There is a large Ukrainian community in Southwest Florida. Many people have relatives in the country and are devastated by the war.
Anna Pokhdina Beach lives in Fort Myers, but her heart and soul are with her homeland Ukraine.
“That’s where I was born. That’s where my thoughts, my traditions, my values were formed,” said Beach.
Now the place where she was born is under attack. Russia has invaded Ukraine. For now, Beach can still talk to her dad, but she doesn’t know for how much longer. What her dad told her about what is happening in Ukraine scares her. “There are casualties all over Ukraine at the moment. So it just keeps coming in and coming in. So my dad said that they decided to go underground a little bit because he heard all the warplanes coming and shaking the apartment buildings,” said Beach.
WINK News asked Beach what she thinks the United States should do to help Ukraine. It’s a simple question with a complicated answer. “I don’t want any American soldiers to die on different soil. I’m going to say that. But I don’t know how else we can help Ukraine. I think we should send more weapons. I think we should help them every way possible,” Beach said.
There isn’t much time to act. Russia is a superpower. Ukraine is not. The county’s troops are brave, but the Russian forces outnumber them. Russia knows that, and so does the United States and the rest of the world. “I think if nobody intervenes that Putin will take over Ukraine in the next few days,” said Beach.
Beach said her country would not go down easy despite the overwhelming odds. Her family in Ukraine said they would fight till their last breath.
“They’re not like, only fighting for the freedoms, they are fighting for their existence,” said Nataliya Kovozeva, who is from Ukraine and lives in Lee County.
Kovozeva and Beach both have family in Ukraine. For Beach, it is her father. For Kovozeva, her brother. They watch the war from the safety of their homes in Southwest Florida, afraid for their loved ones’ lives. “They can hear all their missiles sound. They can see what’s going on,” said Kovozeva.
“He just wants to survive on live another day. I don’t think there’s much to say when people are in fear right now, right now they’re worried, are we going to live to the next day,” said Beach.
Being so far away from their family in Ukraine, they don’t know what they can do. “That’s why I’m crying. Because I feel that that very away from him. And I can really support him. I can physically, like say something that calms him. But I’m here, and I’m doing what I have to do,” Kovozeva said,
Ukraine is fighting the Russians alone. Kovozeva wrote a letter to our senators, begging for help she knows won’t come. “Fight for us. We are fighting bravely. But we need support, we need support,” said Kovozeva.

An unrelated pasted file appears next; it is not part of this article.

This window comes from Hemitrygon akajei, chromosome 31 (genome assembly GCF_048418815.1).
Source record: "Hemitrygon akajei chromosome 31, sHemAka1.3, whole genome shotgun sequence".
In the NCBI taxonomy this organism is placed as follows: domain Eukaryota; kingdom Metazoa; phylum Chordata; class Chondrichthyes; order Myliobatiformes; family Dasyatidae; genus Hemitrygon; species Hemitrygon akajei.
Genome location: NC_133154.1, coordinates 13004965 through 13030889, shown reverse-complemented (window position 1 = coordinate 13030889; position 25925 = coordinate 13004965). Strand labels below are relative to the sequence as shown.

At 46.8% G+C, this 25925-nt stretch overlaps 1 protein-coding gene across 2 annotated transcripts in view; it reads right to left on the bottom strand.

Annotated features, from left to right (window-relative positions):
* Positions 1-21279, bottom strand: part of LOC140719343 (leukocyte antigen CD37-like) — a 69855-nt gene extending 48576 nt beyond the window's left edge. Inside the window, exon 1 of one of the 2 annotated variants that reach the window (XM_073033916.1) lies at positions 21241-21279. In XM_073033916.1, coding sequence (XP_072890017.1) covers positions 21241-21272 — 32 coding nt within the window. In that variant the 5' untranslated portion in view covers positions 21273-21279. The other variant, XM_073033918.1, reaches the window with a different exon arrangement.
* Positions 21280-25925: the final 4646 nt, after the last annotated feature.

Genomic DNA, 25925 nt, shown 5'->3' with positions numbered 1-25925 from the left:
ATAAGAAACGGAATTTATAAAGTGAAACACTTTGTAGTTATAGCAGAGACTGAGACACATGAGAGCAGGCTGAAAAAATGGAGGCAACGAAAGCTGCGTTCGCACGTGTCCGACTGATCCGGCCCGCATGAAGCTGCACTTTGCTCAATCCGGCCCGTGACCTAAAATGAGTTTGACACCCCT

Russia may have the earthly advantage, but Ukraine is a spiritual nation. The pastor for the House Of Mercy in North Port is hoping that the power of prayer somehow overcomes military might.
Russian tanks flooded Ukraine and flooded Ukrainians’ hearts with fear here in Southwest Florida. “I was fasting almost all night. I was praying. I couldn’t sleep,” said House of Mercy Senior Pastor Viktor Antipov.
Late Wednesday night, Russia invaded Antipov’s homeland. He was born and raised in Ukraine. His sister and her family are still there. “They afraid. They’re really afraid,” Antipov said.
His brother-in-law is a Baptist pastor, just like Antipov. Only Antipov doesn’t have to worry about Russian soldiers walking in during a sermon. “We live every day like one day at a time so sometimes they show up in the service and watch and listen what we say and then leave,” said Antipov.
Forget watching and listening. Praying is what pastor Obadiah Chripczuk is doing now. For decades he helped build churches throughout Ukraine. “I have very close friends in east Ukraine. I have pastors very close pastors. He was visiting my church many times,” said Chripczuk.
When asked if he was worried, “Of course I am, of course, yeah,” said Chripczuk. “I am worried now because, during the 30 years of Ukrainian independence, we built so many churches in Ukraine, I’m afraid the churches will be converted again for mausoleums or deposits.”
Even though they are thousands of miles away, both pastors know the power of prayer. They say despite the odds, God’s will is undefeated. “I believe that prayer can do more than a weapon,” said Chripczuk.
“We are going to pray tonight. We’re going to pray. We ask for all communities to pray,” said Antipov.
The pastors ask everyone not only to pray but also rally. From 5 p.m until 6 p.m. on Friday, the Ukrainian community will be holding a rally in North Port at Biscayne Drive and US-41.